Currituck County’s two major political parties issued a joint statement Tuesday following recent reports of campaign signs either being stolen or defaced.
In North Carolina, it is a class 3 misdemeanor for a person to steal, deface, vandalize or unlawfully remove a political sign that is lawfully placed, carrying a maximum penalty of 20 days in jail and a $200 fine.
A state law passed in 2011 allows campaign signs to be placed in the state road right of way as early as 30 days before the start of early voting, which starts on Oct. 15.
The Democratic and Republican parties of Currituck’s leadership is increasingly concerned with the removal and vandalism of candidate signs. It is discouraging and counterproductive to candidates and those who provide financial support, but it also tarnishes our county’s image.
We indeed have differing political philosophies. But we are united in respecting those differences. Understanding those differences is what makes our country, state and county such a wonderful place to live.
The childish acts of a few degrades the Board of Elections’ positive efforts to administer fair elections. It hampers the work of both parties to provide information to the voter.
Be aware the Currituck County Sheriff’s Department is on the lookout for the activity. Both parties will seek the criminal prosecution of all who get caught.
In the spirit of cooperation and mutual understanding, the Democratic and Republican Parties of Currituck County condemn this destructive behavior and ask for your support in this position by reporting suspicious activity.
Thank you, and please remember to go vote!
There are restrictions regarding signs placed in the right-of-way, according to the NCDOT. They include:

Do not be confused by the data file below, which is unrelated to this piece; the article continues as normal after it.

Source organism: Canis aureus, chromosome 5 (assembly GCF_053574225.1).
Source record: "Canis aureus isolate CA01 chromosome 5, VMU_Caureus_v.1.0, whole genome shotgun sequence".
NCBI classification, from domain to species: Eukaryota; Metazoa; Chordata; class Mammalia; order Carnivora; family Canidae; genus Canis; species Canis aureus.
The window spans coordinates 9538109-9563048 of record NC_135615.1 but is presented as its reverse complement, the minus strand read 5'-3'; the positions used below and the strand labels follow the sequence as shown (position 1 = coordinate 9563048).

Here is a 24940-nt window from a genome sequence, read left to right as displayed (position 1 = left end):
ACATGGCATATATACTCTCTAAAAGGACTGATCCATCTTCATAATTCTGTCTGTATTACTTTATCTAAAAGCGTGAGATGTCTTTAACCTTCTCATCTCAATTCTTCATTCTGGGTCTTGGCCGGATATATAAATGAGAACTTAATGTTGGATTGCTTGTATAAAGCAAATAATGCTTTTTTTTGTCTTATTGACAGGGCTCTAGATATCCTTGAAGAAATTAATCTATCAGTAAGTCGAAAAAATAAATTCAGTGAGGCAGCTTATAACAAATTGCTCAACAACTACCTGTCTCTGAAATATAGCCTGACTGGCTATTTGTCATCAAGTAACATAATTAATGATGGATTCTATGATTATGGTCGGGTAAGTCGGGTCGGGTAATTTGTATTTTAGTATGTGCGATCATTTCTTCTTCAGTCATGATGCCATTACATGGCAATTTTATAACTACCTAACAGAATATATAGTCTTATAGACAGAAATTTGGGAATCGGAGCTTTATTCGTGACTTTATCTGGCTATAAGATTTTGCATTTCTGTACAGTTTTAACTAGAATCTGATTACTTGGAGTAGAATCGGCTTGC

- Whoever places a sign is required to get the permission of any property owner of a residence, business or religious institution fronting the right of way where a sign would be placed;
- No sign is permitted in the right of way of a limited-access highway such as an interstate;
- No sign can be closer than 3 feet from the edge of the pavement of the road;
- No sign can obscure motorist visibility at an intersection;
- No sign can be higher than 42 inches above the edge of the pavement;
- No sign can be larger than 864 square inches; and
- No sign can obscure or replace another sign.
The N.C. Department of Transportation has the authority to remove any signs that violate these rules. If anyone else removes or vandalizes a sign, they could be subject to a Class 3 misdemeanor citation from law enforcement.
Campaign signs can remain in place for 10 days after the Nov. 3 election. Signs still in the right of way after the deadline are in violation of state law, and the NCDOT is authorized to remove and dispose of them.
This story originally appeared on OBXToday.com. Read More local stories here.